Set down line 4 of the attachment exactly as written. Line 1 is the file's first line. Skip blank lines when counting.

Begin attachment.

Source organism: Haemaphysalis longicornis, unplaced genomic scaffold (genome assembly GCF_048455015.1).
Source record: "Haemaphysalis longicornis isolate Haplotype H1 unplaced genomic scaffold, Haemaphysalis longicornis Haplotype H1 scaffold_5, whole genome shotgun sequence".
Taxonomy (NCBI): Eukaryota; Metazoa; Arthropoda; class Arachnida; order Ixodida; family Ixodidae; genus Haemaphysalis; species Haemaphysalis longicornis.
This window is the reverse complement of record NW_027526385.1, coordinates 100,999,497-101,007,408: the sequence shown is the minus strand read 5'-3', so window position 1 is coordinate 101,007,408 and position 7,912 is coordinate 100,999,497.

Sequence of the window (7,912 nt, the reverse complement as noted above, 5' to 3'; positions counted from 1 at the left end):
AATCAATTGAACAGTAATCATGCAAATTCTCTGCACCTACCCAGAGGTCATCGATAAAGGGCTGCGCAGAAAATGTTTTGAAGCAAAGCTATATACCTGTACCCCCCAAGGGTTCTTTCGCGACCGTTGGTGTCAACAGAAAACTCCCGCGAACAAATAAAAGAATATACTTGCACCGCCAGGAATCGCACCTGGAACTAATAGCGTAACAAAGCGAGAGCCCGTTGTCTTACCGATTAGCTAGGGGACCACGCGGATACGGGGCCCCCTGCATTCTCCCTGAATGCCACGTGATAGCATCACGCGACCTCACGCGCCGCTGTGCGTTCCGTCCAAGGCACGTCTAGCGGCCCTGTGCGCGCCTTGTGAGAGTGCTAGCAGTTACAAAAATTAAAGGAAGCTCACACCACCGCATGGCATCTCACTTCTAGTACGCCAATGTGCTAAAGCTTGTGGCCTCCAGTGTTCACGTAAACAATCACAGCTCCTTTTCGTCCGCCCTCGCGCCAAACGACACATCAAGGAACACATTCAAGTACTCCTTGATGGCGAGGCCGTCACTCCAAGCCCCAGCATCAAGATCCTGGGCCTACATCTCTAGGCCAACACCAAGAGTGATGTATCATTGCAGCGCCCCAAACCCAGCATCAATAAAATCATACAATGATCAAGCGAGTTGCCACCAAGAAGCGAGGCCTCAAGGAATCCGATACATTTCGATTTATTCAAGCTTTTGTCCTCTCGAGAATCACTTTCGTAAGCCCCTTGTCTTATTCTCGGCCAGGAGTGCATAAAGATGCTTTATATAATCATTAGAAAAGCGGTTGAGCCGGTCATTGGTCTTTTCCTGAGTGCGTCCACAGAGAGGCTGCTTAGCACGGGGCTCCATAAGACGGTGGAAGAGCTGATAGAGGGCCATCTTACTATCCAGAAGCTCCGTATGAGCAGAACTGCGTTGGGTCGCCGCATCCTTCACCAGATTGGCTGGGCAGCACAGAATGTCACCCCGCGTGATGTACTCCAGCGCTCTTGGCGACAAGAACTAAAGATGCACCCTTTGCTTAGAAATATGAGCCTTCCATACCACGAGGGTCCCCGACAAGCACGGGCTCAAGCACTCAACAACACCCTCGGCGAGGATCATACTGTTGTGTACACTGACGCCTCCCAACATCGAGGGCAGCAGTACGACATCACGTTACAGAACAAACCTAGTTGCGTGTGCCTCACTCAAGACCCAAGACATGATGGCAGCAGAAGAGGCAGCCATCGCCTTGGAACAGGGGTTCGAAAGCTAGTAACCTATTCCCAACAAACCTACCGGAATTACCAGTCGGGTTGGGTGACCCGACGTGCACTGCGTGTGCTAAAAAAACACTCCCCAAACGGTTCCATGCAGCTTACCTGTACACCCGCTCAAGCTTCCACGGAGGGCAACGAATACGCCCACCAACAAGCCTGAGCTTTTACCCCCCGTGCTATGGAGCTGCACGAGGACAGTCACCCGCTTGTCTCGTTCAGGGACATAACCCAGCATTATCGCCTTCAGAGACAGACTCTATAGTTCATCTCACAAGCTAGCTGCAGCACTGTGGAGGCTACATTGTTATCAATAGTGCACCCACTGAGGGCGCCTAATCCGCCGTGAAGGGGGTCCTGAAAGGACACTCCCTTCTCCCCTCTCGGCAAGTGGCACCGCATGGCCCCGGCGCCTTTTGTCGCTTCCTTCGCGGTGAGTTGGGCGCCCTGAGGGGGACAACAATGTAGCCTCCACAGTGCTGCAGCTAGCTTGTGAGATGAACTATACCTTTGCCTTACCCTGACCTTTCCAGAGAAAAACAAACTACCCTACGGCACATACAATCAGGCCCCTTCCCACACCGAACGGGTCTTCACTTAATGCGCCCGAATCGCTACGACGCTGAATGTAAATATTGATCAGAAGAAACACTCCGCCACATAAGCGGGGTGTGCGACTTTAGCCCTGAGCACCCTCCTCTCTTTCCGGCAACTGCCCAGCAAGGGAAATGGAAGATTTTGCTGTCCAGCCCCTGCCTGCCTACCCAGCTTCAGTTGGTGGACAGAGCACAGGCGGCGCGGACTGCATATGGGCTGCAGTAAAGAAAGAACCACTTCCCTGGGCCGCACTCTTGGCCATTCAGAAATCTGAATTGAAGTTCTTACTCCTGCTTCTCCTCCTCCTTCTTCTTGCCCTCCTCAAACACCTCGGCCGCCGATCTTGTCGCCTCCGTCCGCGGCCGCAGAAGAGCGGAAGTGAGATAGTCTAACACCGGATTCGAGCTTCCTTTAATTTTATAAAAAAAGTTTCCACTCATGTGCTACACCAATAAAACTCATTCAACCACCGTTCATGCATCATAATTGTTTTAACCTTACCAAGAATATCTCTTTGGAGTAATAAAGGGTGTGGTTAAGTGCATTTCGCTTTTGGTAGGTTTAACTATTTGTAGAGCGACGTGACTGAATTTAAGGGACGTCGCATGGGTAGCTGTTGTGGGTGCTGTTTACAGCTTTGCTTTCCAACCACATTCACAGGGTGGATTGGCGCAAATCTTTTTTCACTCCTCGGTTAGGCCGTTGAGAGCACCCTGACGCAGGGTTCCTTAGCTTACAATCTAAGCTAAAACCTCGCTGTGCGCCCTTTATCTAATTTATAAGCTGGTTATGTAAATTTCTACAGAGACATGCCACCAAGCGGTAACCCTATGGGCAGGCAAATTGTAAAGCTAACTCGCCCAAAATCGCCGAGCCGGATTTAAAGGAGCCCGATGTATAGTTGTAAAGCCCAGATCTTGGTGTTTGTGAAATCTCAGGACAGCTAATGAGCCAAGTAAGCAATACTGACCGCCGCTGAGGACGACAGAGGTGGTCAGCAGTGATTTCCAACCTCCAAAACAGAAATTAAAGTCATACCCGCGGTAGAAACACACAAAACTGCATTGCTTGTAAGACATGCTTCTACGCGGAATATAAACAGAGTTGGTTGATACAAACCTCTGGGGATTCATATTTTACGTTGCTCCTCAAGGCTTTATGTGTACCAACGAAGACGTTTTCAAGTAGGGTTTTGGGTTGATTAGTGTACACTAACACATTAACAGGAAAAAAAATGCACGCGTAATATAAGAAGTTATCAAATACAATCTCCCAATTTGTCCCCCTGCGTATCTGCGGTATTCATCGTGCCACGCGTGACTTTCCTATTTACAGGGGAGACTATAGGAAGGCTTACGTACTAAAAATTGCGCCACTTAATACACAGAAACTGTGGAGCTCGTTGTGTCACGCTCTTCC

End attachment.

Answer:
This window is the reverse complement of record NW_027526385.1, coordinates 100,999,497-101,007,408: the sequence shown is the minus strand read 5'-3', so window position 1 is coordinate 101,007,408 and position 7,912 is coordinate 100,999,497.